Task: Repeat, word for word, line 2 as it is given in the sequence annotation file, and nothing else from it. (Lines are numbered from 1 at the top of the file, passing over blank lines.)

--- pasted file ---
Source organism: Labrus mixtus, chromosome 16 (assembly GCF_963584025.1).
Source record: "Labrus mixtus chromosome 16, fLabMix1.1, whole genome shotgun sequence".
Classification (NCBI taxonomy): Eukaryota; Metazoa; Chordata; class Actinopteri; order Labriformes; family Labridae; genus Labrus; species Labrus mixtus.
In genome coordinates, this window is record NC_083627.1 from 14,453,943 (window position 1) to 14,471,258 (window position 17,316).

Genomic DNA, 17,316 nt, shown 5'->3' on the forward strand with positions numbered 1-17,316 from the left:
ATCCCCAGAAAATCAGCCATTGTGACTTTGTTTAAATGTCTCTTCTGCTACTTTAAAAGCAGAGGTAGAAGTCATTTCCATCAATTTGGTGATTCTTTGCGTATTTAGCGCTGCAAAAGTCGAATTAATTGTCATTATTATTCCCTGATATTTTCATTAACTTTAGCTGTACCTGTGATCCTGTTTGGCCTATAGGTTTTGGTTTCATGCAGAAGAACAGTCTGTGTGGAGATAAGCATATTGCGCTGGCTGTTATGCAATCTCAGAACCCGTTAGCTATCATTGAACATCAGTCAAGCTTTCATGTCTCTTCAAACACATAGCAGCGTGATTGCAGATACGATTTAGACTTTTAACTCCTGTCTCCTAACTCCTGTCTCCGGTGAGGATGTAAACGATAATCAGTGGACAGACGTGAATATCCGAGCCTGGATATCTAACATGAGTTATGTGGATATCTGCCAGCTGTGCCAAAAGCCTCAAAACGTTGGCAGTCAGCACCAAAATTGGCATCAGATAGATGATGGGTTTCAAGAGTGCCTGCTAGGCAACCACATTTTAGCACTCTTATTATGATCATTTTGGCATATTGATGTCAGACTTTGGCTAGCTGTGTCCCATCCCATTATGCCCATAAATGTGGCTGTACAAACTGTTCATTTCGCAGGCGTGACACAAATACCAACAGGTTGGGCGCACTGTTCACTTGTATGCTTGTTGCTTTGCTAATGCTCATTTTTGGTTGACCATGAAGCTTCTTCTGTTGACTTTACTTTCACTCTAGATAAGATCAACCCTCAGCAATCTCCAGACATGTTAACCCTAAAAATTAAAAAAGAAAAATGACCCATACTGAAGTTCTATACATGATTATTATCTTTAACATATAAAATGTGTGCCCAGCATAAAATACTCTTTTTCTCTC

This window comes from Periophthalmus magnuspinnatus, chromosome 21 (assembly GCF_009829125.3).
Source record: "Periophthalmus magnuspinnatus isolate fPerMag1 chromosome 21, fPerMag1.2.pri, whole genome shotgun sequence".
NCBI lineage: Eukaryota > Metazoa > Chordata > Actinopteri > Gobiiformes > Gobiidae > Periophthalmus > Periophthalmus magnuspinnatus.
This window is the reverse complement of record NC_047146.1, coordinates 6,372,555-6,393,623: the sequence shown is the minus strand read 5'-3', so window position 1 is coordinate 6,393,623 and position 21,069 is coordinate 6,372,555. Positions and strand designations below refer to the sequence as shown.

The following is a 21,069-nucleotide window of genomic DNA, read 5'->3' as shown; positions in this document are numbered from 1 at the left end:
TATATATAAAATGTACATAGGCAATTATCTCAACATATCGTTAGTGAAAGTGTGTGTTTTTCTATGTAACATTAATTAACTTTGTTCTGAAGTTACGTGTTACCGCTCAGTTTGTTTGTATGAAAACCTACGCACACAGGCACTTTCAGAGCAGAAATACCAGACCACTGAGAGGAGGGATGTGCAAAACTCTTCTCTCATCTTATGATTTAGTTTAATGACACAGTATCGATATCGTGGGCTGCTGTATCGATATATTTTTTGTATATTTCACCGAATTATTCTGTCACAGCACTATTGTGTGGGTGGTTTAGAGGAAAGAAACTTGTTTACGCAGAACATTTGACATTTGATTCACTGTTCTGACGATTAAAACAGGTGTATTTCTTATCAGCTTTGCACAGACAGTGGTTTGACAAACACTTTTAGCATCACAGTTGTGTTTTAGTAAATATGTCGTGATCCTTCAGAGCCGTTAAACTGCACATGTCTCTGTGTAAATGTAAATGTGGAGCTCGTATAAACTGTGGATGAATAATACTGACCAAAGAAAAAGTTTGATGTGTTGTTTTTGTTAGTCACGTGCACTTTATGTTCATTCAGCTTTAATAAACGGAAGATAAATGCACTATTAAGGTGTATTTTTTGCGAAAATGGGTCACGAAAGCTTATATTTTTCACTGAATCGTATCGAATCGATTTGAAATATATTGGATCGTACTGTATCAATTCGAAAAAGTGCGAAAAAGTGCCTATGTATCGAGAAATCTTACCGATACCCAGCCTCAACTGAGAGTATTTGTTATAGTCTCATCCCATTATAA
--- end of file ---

Source record: "Labrus mixtus chromosome 16, fLabMix1.1, whole genome shotgun sequence".